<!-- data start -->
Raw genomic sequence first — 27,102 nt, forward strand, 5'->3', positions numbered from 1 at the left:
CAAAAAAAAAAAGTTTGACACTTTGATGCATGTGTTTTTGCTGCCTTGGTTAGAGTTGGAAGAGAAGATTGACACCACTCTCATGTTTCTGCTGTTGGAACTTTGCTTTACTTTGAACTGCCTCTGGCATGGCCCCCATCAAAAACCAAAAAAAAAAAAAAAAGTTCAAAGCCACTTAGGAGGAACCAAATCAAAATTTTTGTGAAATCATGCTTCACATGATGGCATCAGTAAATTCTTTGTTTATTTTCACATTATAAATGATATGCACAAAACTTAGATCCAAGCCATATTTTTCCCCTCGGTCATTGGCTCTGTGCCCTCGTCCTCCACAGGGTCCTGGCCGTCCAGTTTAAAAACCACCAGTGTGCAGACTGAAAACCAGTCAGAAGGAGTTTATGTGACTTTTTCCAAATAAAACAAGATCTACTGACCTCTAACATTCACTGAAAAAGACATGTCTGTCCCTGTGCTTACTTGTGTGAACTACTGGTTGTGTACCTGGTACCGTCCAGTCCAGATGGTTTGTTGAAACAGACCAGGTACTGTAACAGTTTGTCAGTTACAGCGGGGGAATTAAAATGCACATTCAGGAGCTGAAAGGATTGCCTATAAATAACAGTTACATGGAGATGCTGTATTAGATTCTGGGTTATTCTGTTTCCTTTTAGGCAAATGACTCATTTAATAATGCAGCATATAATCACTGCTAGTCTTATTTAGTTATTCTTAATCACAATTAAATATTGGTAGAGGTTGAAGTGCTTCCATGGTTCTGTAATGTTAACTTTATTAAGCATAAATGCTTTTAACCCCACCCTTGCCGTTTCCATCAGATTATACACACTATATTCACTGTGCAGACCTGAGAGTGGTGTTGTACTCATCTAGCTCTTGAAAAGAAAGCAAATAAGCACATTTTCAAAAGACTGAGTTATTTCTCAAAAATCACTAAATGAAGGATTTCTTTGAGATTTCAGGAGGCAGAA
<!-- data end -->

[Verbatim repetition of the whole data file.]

Raw genomic sequence first — 27,102 nt, forward strand, 5'->3', positions numbered from 1 at the left:
CAAAAAAAAAAAGTTTGACACTTTGATGCATGTGTTTTTGCTGCCTTGGTTAGAGTTGGAAGAGAAGATTGACACCACTCTCATGTTTCTGCTGTTGGAACTTTGCTTTACTTTGAACTGCCTCTGGCATGGCCCCCATCAAAAACCAAAAAAAAAAAAAAAAGTTCAAAGCCACTTAGGAGGAACCAAATCAAAATTTTTGTGAAATCATGCTTCACATGATGGCATCAGTAAATTCTTTGTTTATTTTCACATTATAAATGATATGCACAAAACTTAGATCCAAGCCATATTTTTCCCCTCGGTCATTGGCTCTGTGCCCTCGTCCTCCACAGGGTCCTGGCCGTCCAGTTTAAAAACCACCAGTGTGCAGACTGAAAACCAGTCAGAAGGAGTTTATGTGACTTTTTCCAAATAAAACAAGATCTACTGACCTCTAACATTCACTGAAAAAGACATGTCTGTCCCTGTGCTTACTTGTGTGAACTACTGGTTGTGTACCTGGTACCGTCCAGTCCAGATGGTTTGTTGAAACAGACCAGGTACTGTAACAGTTTGTCAGTTACAGCGGGGGAATTAAAATGCACATTCAGGAGCTGAAAGGATTGCCTATAAATAACAGTTACATGGAGATGCTGTATTAGATTCTGGGTTATTCTGTTTCCTTTTAGGCAAATGACTCATTTAATAATGCAGCATATAATCACTGCTAGTCTTATTTAGTTATTCTTAATCACAATTAAATATTGGTAGAGGTTGAAGTGCTTCCATGGTTCTGTAATGTTAACTTTATTAAGCATAAATGCTTTTAACCCCACCCTTGCCGTTTCCATCAGATTATACACACTATATTCACTGTGCAGACCTGAGAGTGGTGTTGTACTCATCTAGCTCTTGAAAAGAAAGCAAATAAGCACATTTTCAAAAGACTGAGTTATTTCTCAAAAATCACTAAATGAAGGATTTCTTTGAGATTTCAGGAGGCAGAA